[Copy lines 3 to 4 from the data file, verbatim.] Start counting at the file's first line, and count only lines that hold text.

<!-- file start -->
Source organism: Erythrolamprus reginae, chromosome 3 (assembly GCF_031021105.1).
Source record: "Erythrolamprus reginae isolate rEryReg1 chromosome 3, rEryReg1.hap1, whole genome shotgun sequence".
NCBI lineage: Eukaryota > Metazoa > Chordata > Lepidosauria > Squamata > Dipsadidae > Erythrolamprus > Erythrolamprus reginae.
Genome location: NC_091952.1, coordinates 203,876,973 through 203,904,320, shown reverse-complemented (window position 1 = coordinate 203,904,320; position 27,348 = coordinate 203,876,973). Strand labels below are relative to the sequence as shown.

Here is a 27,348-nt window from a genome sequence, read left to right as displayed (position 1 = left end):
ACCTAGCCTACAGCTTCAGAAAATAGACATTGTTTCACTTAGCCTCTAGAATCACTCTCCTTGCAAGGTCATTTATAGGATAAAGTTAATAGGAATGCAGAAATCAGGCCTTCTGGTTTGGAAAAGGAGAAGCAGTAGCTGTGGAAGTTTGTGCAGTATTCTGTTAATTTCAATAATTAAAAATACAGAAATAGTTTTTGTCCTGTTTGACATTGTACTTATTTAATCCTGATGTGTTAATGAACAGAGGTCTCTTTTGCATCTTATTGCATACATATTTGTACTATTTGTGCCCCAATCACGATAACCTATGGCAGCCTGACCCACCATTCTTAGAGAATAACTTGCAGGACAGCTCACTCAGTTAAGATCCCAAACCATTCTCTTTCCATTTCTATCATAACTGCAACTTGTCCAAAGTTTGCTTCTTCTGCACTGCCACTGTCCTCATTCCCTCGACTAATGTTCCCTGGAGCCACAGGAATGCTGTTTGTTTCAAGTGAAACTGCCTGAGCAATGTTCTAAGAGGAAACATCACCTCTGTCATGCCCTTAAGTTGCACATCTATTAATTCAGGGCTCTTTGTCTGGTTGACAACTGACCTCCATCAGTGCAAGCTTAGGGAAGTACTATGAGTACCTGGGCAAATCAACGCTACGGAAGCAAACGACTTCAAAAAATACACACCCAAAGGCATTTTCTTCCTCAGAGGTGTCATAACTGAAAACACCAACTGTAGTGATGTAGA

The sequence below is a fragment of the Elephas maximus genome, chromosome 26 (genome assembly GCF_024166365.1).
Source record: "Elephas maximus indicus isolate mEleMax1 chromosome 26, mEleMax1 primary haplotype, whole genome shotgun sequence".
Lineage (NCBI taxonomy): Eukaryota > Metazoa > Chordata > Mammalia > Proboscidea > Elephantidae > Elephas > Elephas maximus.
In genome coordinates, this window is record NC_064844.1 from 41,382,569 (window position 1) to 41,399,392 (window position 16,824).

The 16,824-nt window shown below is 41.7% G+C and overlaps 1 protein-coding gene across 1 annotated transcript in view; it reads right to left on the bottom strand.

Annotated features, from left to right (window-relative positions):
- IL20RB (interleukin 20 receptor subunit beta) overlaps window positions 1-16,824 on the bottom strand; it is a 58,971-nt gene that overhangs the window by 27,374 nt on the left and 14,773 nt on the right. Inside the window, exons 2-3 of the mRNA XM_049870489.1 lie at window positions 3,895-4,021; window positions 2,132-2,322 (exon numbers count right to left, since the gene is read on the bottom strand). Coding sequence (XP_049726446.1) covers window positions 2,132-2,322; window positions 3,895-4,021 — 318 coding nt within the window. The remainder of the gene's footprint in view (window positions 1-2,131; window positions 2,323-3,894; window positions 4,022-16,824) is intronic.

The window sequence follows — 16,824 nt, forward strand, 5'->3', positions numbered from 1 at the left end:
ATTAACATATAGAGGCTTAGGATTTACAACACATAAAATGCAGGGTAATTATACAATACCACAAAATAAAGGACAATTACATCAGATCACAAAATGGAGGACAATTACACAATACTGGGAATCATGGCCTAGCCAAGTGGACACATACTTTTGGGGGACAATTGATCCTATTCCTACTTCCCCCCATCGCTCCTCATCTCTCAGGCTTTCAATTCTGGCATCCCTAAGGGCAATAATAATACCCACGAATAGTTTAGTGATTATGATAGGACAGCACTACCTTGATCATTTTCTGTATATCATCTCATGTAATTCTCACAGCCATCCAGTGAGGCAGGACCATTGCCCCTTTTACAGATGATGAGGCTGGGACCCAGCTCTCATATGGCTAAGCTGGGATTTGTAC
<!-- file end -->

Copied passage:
NCBI lineage: Eukaryota > Metazoa > Chordata > Lepidosauria > Squamata > Dipsadidae > Erythrolamprus > Erythrolamprus reginae.
Genome location: NC_091952.1, coordinates 203,876,973 through 203,904,320, shown reverse-complemented (window position 1 = coordinate 203,904,320; position 27,348 = coordinate 203,876,973). Strand labels below are relative to the sequence as shown.